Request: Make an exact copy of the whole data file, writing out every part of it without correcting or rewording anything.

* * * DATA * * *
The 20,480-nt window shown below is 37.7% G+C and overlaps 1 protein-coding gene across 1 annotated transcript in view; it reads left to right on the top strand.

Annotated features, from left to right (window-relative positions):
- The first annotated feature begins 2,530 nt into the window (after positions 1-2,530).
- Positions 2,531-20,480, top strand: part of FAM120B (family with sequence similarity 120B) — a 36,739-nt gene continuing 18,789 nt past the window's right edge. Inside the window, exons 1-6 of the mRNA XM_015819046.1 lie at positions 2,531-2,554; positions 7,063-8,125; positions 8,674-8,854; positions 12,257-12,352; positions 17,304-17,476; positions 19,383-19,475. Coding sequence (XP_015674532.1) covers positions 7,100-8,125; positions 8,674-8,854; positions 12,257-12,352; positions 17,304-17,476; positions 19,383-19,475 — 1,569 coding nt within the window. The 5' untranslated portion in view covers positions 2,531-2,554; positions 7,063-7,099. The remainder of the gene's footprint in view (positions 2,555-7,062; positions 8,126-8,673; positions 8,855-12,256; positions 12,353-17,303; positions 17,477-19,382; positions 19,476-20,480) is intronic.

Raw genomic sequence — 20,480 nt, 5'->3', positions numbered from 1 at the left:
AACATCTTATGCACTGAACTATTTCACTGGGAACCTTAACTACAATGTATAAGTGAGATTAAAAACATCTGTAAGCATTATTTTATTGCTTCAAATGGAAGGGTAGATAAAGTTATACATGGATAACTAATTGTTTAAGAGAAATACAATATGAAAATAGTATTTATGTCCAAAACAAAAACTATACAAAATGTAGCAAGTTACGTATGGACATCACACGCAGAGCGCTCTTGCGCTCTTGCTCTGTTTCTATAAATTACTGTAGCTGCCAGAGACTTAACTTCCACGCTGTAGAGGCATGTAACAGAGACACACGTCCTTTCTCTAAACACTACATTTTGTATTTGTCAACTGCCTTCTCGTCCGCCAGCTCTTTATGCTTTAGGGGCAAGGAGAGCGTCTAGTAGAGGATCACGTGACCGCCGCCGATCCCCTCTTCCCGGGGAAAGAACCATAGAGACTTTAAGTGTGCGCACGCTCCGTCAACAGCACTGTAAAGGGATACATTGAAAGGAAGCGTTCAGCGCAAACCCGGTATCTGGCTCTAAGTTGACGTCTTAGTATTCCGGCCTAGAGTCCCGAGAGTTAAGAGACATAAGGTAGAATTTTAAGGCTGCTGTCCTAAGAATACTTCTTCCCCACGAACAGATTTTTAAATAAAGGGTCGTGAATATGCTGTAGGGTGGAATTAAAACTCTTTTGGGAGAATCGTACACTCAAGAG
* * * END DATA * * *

The 20,480-nt window shown below is 37.7% G+C and overlaps 1 protein-coding gene across 1 annotated transcript in view; it reads left to right on the top strand.

Annotated features, from left to right (window-relative positions):
- The first annotated feature begins 2,530 nt into the window (after positions 1-2,530).
- Positions 2,531-20,480, top strand: part of FAM120B (family with sequence similarity 120B) — a 36,739-nt gene continuing 18,789 nt past the window's right edge. Inside the window, exons 1-6 of the mRNA XM_015819046.1 lie at positions 2,531-2,554; positions 7,063-8,125; positions 8,674-8,854; positions 12,257-12,352; positions 17,304-17,476; positions 19,383-19,475. Coding sequence (XP_015674532.1) covers positions 7,100-8,125; positions 8,674-8,854; positions 12,257-12,352; positions 17,304-17,476; positions 19,383-19,475 — 1,569 coding nt within the window. The 5' untranslated portion in view covers positions 2,531-2,554; positions 7,063-7,099. The remainder of the gene's footprint in view (positions 2,555-7,062; positions 8,126-8,673; positions 8,855-12,256; positions 12,353-17,303; positions 17,477-19,382; positions 19,476-20,480) is intronic.

Raw genomic sequence — 20,480 nt, 5'->3', positions numbered from 1 at the left:
AACATCTTATGCACTGAACTATTTCACTGGGAACCTTAACTACAATGTATAAGTGAGATTAAAAACATCTGTAAGCATTATTTTATTGCTTCAAATGGAAGGGTAGATAAAGTTATACATGGATAACTAATTGTTTAAGAGAAATACAATATGAAAATAGTATTTATGTCCAAAACAAAAACTATACAAAATGTAGCAAGTTACGTATGGACATCACACGCAGAGCGCTCTTGCGCTCTTGCTCTGTTTCTATAAATTACTGTAGCTGCCAGAGACTTAACTTCCACGCTGTAGAGGCATGTAACAGAGACACACGTCCTTTCTCTAAACACTACATTTTGTATTTGTCAACTGCCTTCTCGTCCGCCAGCTCTTTATGCTTTAGGGGCAAGGAGAGCGTCTAGTAGAGGATCACGTGACCGCCGCCGATCCCCTCTTCCCGGGGAAAGAACCATAGAGACTTTAAGTGTGCGCACGCTCCGTCAACAGCACTGTAAAGGGATACATTGAAAGGAAGCGTTCAGCGCAAACCCGGTATCTGGCTCTAAGTTGACGTCTTAGTATTCCGGCCTAGAGTCCCGAGAGTTAAGAGACATAAGGTAGAATTTTAAGGCTGCTGTCCTAAGAATACTTCTTCCCCACGAACAGATTTTTAAATAAAGGGTCGTGAATATGCTGTAGGGTGGAATTAAAACTCTTTTGGGAGAATCGTACACTCAAGAG